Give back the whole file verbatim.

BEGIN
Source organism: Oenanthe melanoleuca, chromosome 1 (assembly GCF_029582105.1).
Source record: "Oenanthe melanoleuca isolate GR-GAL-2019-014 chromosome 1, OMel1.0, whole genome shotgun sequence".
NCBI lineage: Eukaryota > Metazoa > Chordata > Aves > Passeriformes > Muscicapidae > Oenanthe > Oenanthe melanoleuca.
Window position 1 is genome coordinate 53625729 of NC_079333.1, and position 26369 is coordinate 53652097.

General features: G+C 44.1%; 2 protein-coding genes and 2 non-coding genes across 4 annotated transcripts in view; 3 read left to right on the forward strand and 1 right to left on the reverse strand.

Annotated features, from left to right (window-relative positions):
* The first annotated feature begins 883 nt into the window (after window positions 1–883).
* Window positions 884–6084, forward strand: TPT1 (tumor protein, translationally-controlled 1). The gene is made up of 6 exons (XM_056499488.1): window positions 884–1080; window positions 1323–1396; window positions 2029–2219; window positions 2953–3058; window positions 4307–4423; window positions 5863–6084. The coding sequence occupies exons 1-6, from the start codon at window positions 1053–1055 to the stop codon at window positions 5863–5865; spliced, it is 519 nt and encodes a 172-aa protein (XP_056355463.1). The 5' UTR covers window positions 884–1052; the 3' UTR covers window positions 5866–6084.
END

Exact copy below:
Source organism: Oenanthe melanoleuca, chromosome 1 (assembly GCF_029582105.1).
Source record: "Oenanthe melanoleuca isolate GR-GAL-2019-014 chromosome 1, OMel1.0, whole genome shotgun sequence".
NCBI lineage: Eukaryota > Metazoa > Chordata > Aves > Passeriformes > Muscicapidae > Oenanthe > Oenanthe melanoleuca.
Window position 1 is genome coordinate 53625729 of NC_079333.1, and position 26369 is coordinate 53652097.

General features: G+C 44.1%; 2 protein-coding genes and 2 non-coding genes across 4 annotated transcripts in view; 3 read left to right on the forward strand and 1 right to left on the reverse strand.

Annotated features, from left to right (window-relative positions):
* The first annotated feature begins 883 nt into the window (after window positions 1–883).
* Window positions 884–6084, forward strand: TPT1 (tumor protein, translationally-controlled 1). The gene is made up of 6 exons (XM_056499488.1): window positions 884–1080; window positions 1323–1396; window positions 2029–2219; window positions 2953–3058; window positions 4307–4423; window positions 5863–6084. The coding sequence occupies exons 1-6, from the start codon at window positions 1053–1055 to the stop codon at window positions 5863–5865; spliced, it is 519 nt and encodes a 172-aa protein (XP_056355463.1). The 5' UTR covers window positions 884–1052; the 3' UTR covers window positions 5866–6084.